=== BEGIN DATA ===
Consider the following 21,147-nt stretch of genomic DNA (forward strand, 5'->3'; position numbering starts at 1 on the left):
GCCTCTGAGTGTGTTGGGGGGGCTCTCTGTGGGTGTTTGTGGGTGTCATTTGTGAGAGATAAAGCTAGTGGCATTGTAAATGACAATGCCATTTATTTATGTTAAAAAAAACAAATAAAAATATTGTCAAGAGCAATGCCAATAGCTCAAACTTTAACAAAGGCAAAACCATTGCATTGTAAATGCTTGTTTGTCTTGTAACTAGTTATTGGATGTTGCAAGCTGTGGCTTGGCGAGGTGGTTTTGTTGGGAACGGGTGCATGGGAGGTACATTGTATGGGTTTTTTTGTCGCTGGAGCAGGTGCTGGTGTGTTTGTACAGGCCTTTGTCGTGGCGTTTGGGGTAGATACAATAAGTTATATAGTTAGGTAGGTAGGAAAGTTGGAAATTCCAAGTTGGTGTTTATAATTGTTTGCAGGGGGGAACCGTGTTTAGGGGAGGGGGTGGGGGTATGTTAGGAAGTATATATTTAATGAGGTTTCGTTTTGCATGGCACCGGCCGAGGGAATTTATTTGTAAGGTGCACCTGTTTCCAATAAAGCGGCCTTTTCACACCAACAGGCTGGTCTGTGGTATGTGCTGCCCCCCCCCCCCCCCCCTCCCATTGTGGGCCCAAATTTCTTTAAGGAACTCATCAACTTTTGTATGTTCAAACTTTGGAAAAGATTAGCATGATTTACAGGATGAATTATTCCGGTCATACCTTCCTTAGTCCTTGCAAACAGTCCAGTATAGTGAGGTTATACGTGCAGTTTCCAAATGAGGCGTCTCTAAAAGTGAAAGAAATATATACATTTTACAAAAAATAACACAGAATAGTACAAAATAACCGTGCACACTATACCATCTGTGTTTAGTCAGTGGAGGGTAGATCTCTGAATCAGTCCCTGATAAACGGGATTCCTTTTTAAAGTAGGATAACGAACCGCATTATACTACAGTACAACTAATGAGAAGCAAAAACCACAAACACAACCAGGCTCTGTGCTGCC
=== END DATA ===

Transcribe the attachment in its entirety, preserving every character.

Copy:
Consider the following 21,147-nt stretch of genomic DNA (forward strand, 5'->3'; position numbering starts at 1 on the left):
GCCTCTGAGTGTGTTGGGGGGGCTCTCTGTGGGTGTTTGTGGGTGTCATTTGTGAGAGATAAAGCTAGTGGCATTGTAAATGACAATGCCATTTATTTATGTTAAAAAAAACAAATAAAAATATTGTCAAGAGCAATGCCAATAGCTCAAACTTTAACAAAGGCAAAACCATTGCATTGTAAATGCTTGTTTGTCTTGTAACTAGTTATTGGATGTTGCAAGCTGTGGCTTGGCGAGGTGGTTTTGTTGGGAACGGGTGCATGGGAGGTACATTGTATGGGTTTTTTTGTCGCTGGAGCAGGTGCTGGTGTGTTTGTACAGGCCTTTGTCGTGGCGTTTGGGGTAGATACAATAAGTTATATAGTTAGGTAGGTAGGAAAGTTGGAAATTCCAAGTTGGTGTTTATAATTGTTTGCAGGGGGGAACCGTGTTTAGGGGAGGGGGTGGGGGTATGTTAGGAAGTATATATTTAATGAGGTTTCGTTTTGCATGGCACCGGCCGAGGGAATTTATTTGTAAGGTGCACCTGTTTCCAATAAAGCGGCCTTTTCACACCAACAGGCTGGTCTGTGGTATGTGCTGCCCCCCCCCCCCCCCCCTCCCATTGTGGGCCCAAATTTCTTTAAGGAACTCATCAACTTTTGTATGTTCAAACTTTGGAAAAGATTAGCATGATTTACAGGATGAATTATTCCGGTCATACCTTCCTTAGTCCTTGCAAACAGTCCAGTATAGTGAGGTTATACGTGCAGTTTCCAAATGAGGCGTCTCTAAAAGTGAAAGAAATATATACATTTTACAAAAAATAACACAGAATAGTACAAAATAACCGTGCACACTATACCATCTGTGTTTAGTCAGTGGAGGGTAGATCTCTGAATCAGTCCCTGATAAACGGGATTCCTTTTTAAAGTAGGATAACGAACCGCATTATACTACAGTACAACTAATGAGAAGCAAAAACCACAAACACAACCAGGCTCTGTGCTGCC